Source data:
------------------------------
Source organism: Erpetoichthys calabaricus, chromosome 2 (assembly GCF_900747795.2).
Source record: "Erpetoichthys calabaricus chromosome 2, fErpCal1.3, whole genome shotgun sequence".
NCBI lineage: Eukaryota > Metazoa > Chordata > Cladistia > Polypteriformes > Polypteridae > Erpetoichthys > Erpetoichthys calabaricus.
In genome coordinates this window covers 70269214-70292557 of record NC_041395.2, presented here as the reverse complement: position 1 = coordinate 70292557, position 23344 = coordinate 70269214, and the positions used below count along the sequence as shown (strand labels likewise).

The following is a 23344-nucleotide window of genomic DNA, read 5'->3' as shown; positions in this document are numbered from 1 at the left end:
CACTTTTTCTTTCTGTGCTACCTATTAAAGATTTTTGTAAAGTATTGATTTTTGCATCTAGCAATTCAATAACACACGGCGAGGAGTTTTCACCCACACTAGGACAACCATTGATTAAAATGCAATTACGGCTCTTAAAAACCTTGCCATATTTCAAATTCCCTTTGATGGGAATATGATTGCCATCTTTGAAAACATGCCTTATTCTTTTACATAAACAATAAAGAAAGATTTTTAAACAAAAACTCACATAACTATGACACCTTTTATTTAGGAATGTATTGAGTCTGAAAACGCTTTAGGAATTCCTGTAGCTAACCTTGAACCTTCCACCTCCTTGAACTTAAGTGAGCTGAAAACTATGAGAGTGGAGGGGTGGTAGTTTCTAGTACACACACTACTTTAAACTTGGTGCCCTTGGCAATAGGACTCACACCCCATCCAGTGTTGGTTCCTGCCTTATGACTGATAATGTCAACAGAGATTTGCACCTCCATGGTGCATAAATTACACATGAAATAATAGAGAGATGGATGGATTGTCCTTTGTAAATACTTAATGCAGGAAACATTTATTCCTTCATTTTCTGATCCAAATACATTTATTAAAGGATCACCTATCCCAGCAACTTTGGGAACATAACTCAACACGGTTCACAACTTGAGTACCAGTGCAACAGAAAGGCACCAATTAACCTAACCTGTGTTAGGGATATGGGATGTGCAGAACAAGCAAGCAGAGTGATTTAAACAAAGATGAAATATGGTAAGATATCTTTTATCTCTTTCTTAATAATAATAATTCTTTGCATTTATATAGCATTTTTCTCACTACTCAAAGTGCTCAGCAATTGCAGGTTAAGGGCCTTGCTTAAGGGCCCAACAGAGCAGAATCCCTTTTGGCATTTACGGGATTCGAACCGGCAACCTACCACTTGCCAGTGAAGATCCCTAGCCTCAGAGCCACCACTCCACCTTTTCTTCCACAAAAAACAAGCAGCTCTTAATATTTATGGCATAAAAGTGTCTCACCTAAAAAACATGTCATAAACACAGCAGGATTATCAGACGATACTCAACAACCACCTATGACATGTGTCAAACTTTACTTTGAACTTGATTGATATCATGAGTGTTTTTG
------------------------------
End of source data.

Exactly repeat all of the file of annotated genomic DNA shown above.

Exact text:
Source organism: Erpetoichthys calabaricus, chromosome 2 (assembly GCF_900747795.2).
Source record: "Erpetoichthys calabaricus chromosome 2, fErpCal1.3, whole genome shotgun sequence".
NCBI lineage: Eukaryota > Metazoa > Chordata > Cladistia > Polypteriformes > Polypteridae > Erpetoichthys > Erpetoichthys calabaricus.
In genome coordinates this window covers 70269214-70292557 of record NC_041395.2, presented here as the reverse complement: position 1 = coordinate 70292557, position 23344 = coordinate 70269214, and the positions used below count along the sequence as shown (strand labels likewise).

The following is a 23344-nucleotide window of genomic DNA, read 5'->3' as shown; positions in this document are numbered from 1 at the left end:
CACTTTTTCTTTCTGTGCTACCTATTAAAGATTTTTGTAAAGTATTGATTTTTGCATCTAGCAATTCAATAACACACGGCGAGGAGTTTTCACCCACACTAGGACAACCATTGATTAAAATGCAATTACGGCTCTTAAAAACCTTGCCATATTTCAAATTCCCTTTGATGGGAATATGATTGCCATCTTTGAAAACATGCCTTATTCTTTTACATAAACAATAAAGAAAGATTTTTAAACAAAAACTCACATAACTATGACACCTTTTATTTAGGAATGTATTGAGTCTGAAAACGCTTTAGGAATTCCTGTAGCTAACCTTGAACCTTCCACCTCCTTGAACTTAAGTGAGCTGAAAACTATGAGAGTGGAGGGGTGGTAGTTTCTAGTACACACACTACTTTAAACTTGGTGCCCTTGGCAATAGGACTCACACCCCATCCAGTGTTGGTTCCTGCCTTATGACTGATAATGTCAACAGAGATTTGCACCTCCATGGTGCATAAATTACACATGAAATAATAGAGAGATGGATGGATTGTCCTTTGTAAATACTTAATGCAGGAAACATTTATTCCTTCATTTTCTGATCCAAATACATTTATTAAAGGATCACCTATCCCAGCAACTTTGGGAACATAACTCAACACGGTTCACAACTTGAGTACCAGTGCAACAGAAAGGCACCAATTAACCTAACCTGTGTTAGGGATATGGGATGTGCAGAACAAGCAAGCAGAGTGATTTAAACAAAGATGAAATATGGTAAGATATCTTTTATCTCTTTCTTAATAATAATAATTCTTTGCATTTATATAGCATTTTTCTCACTACTCAAAGTGCTCAGCAATTGCAGGTTAAGGGCCTTGCTTAAGGGCCCAACAGAGCAGAATCCCTTTTGGCATTTACGGGATTCGAACCGGCAACCTACCACTTGCCAGTGAAGATCCCTAGCCTCAGAGCCACCACTCCACCTTTTCTTCCACAAAAAACAAGCAGCTCTTAATATTTATGGCATAAAAGTGTCTCACCTAAAAAACATGTCATAAACACAGCAGGATTATCAGACGATACTCAACAACCACCTATGACATGTGTCAAACTTTACTTTGAACTTGATTGATATCATGAGTGTTTTTG